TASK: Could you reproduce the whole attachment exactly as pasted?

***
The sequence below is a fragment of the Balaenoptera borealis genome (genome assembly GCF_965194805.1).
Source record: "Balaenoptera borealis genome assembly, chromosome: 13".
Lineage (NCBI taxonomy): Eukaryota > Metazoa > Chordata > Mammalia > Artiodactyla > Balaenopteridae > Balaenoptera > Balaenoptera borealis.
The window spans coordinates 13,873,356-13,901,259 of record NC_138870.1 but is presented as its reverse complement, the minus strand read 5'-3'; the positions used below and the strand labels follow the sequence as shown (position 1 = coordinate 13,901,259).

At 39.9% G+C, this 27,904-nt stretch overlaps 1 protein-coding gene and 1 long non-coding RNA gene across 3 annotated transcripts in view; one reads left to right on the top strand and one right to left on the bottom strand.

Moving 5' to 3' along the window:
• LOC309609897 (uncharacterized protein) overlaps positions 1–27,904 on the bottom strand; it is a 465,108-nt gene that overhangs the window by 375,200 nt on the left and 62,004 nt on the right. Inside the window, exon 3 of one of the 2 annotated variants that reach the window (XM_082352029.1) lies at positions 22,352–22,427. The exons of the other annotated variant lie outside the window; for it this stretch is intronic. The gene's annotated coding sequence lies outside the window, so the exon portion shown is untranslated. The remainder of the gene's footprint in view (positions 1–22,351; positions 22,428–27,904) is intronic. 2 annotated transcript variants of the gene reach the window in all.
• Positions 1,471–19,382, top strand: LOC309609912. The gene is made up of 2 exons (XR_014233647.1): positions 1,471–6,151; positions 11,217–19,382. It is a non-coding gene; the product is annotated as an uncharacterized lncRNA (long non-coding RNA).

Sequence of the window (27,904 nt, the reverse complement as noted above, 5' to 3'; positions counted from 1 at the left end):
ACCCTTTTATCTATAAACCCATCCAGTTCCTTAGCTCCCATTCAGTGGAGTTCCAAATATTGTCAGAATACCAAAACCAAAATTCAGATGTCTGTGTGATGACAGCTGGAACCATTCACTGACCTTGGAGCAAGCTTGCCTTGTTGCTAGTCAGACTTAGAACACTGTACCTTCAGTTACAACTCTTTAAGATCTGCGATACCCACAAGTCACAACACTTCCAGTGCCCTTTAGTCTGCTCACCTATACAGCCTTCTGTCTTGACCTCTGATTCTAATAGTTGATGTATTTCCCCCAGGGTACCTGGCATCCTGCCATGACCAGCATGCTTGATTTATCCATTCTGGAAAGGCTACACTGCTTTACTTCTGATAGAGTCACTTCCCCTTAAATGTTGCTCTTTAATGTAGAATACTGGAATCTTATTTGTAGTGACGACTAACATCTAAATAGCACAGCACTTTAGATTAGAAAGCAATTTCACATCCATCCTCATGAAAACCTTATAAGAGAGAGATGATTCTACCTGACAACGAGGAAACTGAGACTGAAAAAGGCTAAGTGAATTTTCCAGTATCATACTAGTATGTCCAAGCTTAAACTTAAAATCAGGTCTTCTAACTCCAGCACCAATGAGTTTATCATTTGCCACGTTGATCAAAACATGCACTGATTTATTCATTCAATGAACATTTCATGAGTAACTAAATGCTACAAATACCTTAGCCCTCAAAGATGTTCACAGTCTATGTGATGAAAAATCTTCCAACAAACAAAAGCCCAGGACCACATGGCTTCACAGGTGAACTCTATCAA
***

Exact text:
The sequence below is a fragment of the Balaenoptera borealis genome (genome assembly GCF_965194805.1).
Source record: "Balaenoptera borealis genome assembly, chromosome: 13".
Lineage (NCBI taxonomy): Eukaryota > Metazoa > Chordata > Mammalia > Artiodactyla > Balaenopteridae > Balaenoptera > Balaenoptera borealis.
The window spans coordinates 13,873,356-13,901,259 of record NC_138870.1 but is presented as its reverse complement, the minus strand read 5'-3'; the positions used below and the strand labels follow the sequence as shown (position 1 = coordinate 13,901,259).

At 39.9% G+C, this 27,904-nt stretch overlaps 1 protein-coding gene and 1 long non-coding RNA gene across 3 annotated transcripts in view; one reads left to right on the top strand and one right to left on the bottom strand.

Moving 5' to 3' along the window:
• LOC309609897 (uncharacterized protein) overlaps positions 1–27,904 on the bottom strand; it is a 465,108-nt gene that overhangs the window by 375,200 nt on the left and 62,004 nt on the right. Inside the window, exon 3 of one of the 2 annotated variants that reach the window (XM_082352029.1) lies at positions 22,352–22,427. The exons of the other annotated variant lie outside the window; for it this stretch is intronic. The gene's annotated coding sequence lies outside the window, so the exon portion shown is untranslated. The remainder of the gene's footprint in view (positions 1–22,351; positions 22,428–27,904) is intronic. 2 annotated transcript variants of the gene reach the window in all.
• Positions 1,471–19,382, top strand: LOC309609912. The gene is made up of 2 exons (XR_014233647.1): positions 1,471–6,151; positions 11,217–19,382. It is a non-coding gene; the product is annotated as an uncharacterized lncRNA (long non-coding RNA).

Sequence of the window (27,904 nt, the reverse complement as noted above, 5' to 3'; positions counted from 1 at the left end):
ACCCTTTTATCTATAAACCCATCCAGTTCCTTAGCTCCCATTCAGTGGAGTTCCAAATATTGTCAGAATACCAAAACCAAAATTCAGATGTCTGTGTGATGACAGCTGGAACCATTCACTGACCTTGGAGCAAGCTTGCCTTGTTGCTAGTCAGACTTAGAACACTGTACCTTCAGTTACAACTCTTTAAGATCTGCGATACCCACAAGTCACAACACTTCCAGTGCCCTTTAGTCTGCTCACCTATACAGCCTTCTGTCTTGACCTCTGATTCTAATAGTTGATGTATTTCCCCCAGGGTACCTGGCATCCTGCCATGACCAGCATGCTTGATTTATCCATTCTGGAAAGGCTACACTGCTTTACTTCTGATAGAGTCACTTCCCCTTAAATGTTGCTCTTTAATGTAGAATACTGGAATCTTATTTGTAGTGACGACTAACATCTAAATAGCACAGCACTTTAGATTAGAAAGCAATTTCACATCCATCCTCATGAAAACCTTATAAGAGAGAGATGATTCTACCTGACAACGAGGAAACTGAGACTGAAAAAGGCTAAGTGAATTTTCCAGTATCATACTAGTATGTCCAAGCTTAAACTTAAAATCAGGTCTTCTAACTCCAGCACCAATGAGTTTATCATTTGCCACGTTGATCAAAACATGCACTGATTTATTCATTCAATGAACATTTCATGAGTAACTAAATGCTACAAATACCTTAGCCCTCAAAGATGTTCACAGTCTATGTGATGAAAAATCTTCCAACAAACAAAAGCCCAGGACCACATGGCTTCACAGGTGAACTCTATCAA